His satisfactions from humans are often more elusive, particularly now he must become a patient. He now often finds the craft and the relationship of the consultation are missing:

“As he sees the limits to his own life, Marsh becomes disillusioned about humankind.”

‘Hope from a kind and reassuring doctor feels quite different from hope from a web page or printout. It is not necessarily that, childlike, you expect the doctor to cure you. Instead it is the reassurance that the doctor cares for you and will try his or her best, even though ultimately in a case like mine they will probably fail.’

The lack of such personal connection could not be compensated by the ‘kind and sympathetic’ specialist nurses who tended him because:

‘… they are not responsible for the decisions that have been made about your treatment. You are unable to discuss the decision-making in your case, only the details of its application and side effects. This has a very disempowering effect. But at least this disengagement from patients must make the oncologist’s life considerably less stressful.’

That disengagement can lead to lonely pathos. While isolated in an MRI scanner:

‘… I lay there on my own. I found it difficult not to attribute magical powers to the benign giant machine and hope that it would save me … ‘

Yet even when mired in his own fears and morbid premonitions he can often transcend these to see much larger pictures in humanity and society. He reflects that, apparently, more nappies are now sold for adults than babies as further proof of the profound demographic changes taking place in the modern world.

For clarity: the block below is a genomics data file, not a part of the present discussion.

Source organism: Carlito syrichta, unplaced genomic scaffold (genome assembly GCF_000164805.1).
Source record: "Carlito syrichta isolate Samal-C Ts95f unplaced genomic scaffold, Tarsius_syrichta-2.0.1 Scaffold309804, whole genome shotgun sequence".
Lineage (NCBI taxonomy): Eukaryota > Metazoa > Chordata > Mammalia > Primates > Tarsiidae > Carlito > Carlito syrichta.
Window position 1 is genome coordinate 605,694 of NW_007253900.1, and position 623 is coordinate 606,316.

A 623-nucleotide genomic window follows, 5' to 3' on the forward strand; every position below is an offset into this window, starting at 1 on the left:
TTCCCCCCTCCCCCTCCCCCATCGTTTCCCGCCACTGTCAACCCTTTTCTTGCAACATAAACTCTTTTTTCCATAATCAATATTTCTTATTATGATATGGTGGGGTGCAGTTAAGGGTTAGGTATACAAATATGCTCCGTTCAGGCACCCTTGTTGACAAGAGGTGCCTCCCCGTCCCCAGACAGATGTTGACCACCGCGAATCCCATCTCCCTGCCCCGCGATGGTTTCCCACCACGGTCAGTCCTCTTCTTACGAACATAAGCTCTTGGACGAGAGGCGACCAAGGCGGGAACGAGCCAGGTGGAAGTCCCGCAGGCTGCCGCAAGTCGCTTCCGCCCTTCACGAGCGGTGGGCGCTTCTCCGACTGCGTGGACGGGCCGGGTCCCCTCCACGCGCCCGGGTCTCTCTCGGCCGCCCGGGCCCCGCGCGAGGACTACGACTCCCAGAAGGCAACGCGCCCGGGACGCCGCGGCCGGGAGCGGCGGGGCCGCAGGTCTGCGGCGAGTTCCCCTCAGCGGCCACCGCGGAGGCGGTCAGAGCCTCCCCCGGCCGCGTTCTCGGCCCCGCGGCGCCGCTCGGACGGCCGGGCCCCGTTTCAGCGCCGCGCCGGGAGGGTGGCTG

As he sees the limits to his own life, Marsh becomes disillusioned about humankind. He acknowledges his mind and life-course as pressured, searching, and being driven. He seeks expression and respite in his work, in growing and making things, and then in writing about all these. He admits to how all these things — their intransigence — have sometimes collaterally damaged his relationships. He says he has mellowed, but even so, after a recent late-night disagreement with his wife (about the fate of historically contended statues):

‘I went to bed feeling rather angry — Kate and I rarely argue. When we do she is almost always in the right. It can be very annoying.’

“If such vulnerable, bold, personal philosophy appeals, then this book is one for you.”

His self-deprecating irony must be a relief to all …

And Finally often returns to the theme of its title. Toward the book’s end, Marsh writes:

‘… sometimes [dying] is dragged out with intensive care and resuscitation, which all too easily can become a charade, a dance of denial. But only rarely is dying easy, and most of us now will end our lives in hospital (only a few of us die in hospices), in the care of strangers, with little dignity and no autonomy. Although scientific medicine has brought great and wonderful blessings, it has also brought a curse — dying, for many of us, has become a prolonged experience, even if severe pain is now only rarely a problem. Furthermore, modern diagnostic technology can predict our decline and death a long time in advance — just as it has done with me — while we are still well and independent.’

And in the meantime:

‘… surely we have a duty to live our lives so that we leave good memories behind us, and not just funerary monuments and landfill rubbish?’

None of this comes easily. He asks of us, of our institutions:

‘Why is it that it is only when we are dying in hospices, that gardens and flowers and trees are allowed to re-enter our life, just as we are leaving it?’

And of himself:

‘Why is it that only in old age, and closer to death, I have come to understand so much more about myself and my past?’

If such vulnerable, bold, personal philosophy appeals, then this book is one for you.


Featured book: Henry Marsh, And Finally. Matters of Life and Death, Jonathan Cape, 2022, HB, 240pp, £13.20, 978-1787331136.

Featured photo by Benjamin Davies on Unsplash.